Sunday, November 12, 2006

Use of Buffers to Reduce Nitrogen Transport to Water Bodies.

Ali Fares1, Ahmet Dogan2, and Akitsu Kimoto2. (1) Univ of Hawaii at Manoa, 1910 East-West Road, Honolulu, HI 96822, (2) Univ of Hawaii-Manoa, 1910 East-West Road, Honolulu, HI 96822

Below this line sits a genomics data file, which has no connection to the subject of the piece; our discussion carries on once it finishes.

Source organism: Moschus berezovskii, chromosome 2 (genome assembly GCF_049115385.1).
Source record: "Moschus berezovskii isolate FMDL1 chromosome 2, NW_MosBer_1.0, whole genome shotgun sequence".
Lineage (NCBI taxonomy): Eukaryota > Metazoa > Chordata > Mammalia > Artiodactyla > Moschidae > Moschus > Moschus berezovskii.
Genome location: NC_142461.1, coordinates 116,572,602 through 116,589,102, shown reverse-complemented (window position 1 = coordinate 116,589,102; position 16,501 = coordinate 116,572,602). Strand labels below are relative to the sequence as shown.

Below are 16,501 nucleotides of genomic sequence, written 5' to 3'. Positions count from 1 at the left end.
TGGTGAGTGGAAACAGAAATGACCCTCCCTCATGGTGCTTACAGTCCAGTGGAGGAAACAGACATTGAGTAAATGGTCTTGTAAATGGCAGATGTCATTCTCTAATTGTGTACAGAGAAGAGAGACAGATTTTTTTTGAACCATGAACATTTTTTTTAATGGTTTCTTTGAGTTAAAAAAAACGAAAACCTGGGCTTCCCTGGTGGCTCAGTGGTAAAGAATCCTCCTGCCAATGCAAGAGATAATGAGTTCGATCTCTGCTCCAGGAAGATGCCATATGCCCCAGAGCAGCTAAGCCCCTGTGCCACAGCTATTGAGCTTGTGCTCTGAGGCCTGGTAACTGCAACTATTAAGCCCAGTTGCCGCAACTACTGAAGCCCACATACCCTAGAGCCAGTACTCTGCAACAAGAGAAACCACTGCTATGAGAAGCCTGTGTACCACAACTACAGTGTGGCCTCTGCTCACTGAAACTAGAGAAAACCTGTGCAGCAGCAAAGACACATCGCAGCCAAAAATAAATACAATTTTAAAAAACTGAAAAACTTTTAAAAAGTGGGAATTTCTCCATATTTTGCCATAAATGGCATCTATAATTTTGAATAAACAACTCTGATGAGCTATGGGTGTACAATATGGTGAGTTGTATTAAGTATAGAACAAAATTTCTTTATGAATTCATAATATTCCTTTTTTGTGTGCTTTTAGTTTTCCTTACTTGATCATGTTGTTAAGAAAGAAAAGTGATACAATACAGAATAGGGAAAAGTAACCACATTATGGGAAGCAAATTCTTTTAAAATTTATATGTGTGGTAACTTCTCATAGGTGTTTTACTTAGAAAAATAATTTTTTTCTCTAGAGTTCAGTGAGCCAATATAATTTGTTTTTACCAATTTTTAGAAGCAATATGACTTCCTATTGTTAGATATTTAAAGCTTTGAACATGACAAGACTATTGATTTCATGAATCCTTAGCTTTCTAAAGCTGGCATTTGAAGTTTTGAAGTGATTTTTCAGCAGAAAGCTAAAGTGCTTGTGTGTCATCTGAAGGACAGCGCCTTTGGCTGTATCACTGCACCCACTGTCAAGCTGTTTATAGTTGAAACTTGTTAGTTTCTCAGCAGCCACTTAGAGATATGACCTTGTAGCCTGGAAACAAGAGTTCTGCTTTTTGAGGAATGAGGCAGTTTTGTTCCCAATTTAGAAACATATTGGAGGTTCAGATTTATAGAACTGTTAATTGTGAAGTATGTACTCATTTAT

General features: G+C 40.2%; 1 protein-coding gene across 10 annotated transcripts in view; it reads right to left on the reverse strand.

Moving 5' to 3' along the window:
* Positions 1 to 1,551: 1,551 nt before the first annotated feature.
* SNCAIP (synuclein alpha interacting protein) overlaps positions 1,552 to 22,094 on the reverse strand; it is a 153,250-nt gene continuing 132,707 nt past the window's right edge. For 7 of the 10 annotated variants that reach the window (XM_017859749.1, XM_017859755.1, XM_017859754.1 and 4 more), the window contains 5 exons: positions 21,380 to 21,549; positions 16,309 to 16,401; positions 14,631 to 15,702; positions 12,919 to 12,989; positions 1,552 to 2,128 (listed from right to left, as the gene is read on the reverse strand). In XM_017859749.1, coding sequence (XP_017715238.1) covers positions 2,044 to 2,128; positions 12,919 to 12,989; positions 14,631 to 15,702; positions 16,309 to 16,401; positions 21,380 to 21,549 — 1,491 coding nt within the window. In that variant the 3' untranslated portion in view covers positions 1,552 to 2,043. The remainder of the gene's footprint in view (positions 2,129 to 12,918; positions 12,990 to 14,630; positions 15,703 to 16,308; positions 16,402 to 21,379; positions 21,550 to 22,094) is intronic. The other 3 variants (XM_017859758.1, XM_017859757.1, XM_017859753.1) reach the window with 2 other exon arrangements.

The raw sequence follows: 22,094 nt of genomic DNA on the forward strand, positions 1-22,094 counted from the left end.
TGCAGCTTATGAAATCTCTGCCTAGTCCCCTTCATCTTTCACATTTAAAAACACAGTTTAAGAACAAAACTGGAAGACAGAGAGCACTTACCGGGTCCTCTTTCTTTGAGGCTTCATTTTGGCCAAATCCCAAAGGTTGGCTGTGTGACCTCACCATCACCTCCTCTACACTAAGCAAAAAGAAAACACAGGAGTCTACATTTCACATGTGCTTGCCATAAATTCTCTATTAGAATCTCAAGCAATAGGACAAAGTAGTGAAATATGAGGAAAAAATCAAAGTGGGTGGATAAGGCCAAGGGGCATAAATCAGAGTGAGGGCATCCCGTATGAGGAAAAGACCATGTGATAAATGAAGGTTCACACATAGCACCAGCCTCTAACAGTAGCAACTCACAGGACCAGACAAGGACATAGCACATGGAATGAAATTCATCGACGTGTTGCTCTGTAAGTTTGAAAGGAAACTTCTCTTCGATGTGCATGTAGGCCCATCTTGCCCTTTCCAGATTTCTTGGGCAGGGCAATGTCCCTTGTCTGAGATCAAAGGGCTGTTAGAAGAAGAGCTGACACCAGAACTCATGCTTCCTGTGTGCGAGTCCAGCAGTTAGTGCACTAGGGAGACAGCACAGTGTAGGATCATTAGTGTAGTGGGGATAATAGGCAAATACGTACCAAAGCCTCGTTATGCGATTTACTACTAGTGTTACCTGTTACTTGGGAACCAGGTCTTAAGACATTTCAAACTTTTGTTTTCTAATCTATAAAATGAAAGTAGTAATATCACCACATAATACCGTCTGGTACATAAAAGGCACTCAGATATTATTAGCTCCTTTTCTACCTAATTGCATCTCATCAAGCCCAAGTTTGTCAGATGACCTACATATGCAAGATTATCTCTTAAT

Non-point source pollution has been recognized as the greatest threat to water quality. It  is difficult to control it because of its spatially and temporally varied disperse origin. Nitrogen is one of the essential nutrients for life while it is one of the main non-point source pollutants. N pollution poses human and ecosystem health risk.  The main source of N pollution is agricultural practices. Riparian buffers, which are areas of permanent vegetation adjacent to a fresh water body can reduce the impacts of non-point source pollution on water quality by (1) filtering polluted overland and subsurface flow from adjacent agricultural fields; (2) protecting banks of water bodies against erosion; (3) filtering polluted air; (4) avoiding intensive growth of aquatic macrophytes by canopy shading; (5) improving the microclimate in adjacent fields; and (6) creating new habits in land/in-land water ecotones.  Numerous studies showed that topographical factors, soil factors, hydrological factors, and vegetation types could affect the performance of riparian buffers.  Variable estimation methods or models have been used to predict the effects of riparian buffers on nutrient load reduction.  Optimal designs of riparian buffers and buffer installation strategies have been discussed and efforts have focused on the environmental and economical benefits of buffers.  Several case studies and modeling applications investigating the effects of temporal and spatial variability in riparian buffers have also been discussed.  This chapter presents also our current knowledge of the nitrogen removal function of riparian buffers.  Educational and extension efforts should focus on economic benefits of riparian buffers to farmers through the different national incentive program; this would result in more adoption of riparian buffers and non-point source pollution control.  There is still a need for establishing a tool to provide economically and environmentally beneficial buffer designs on specific situations.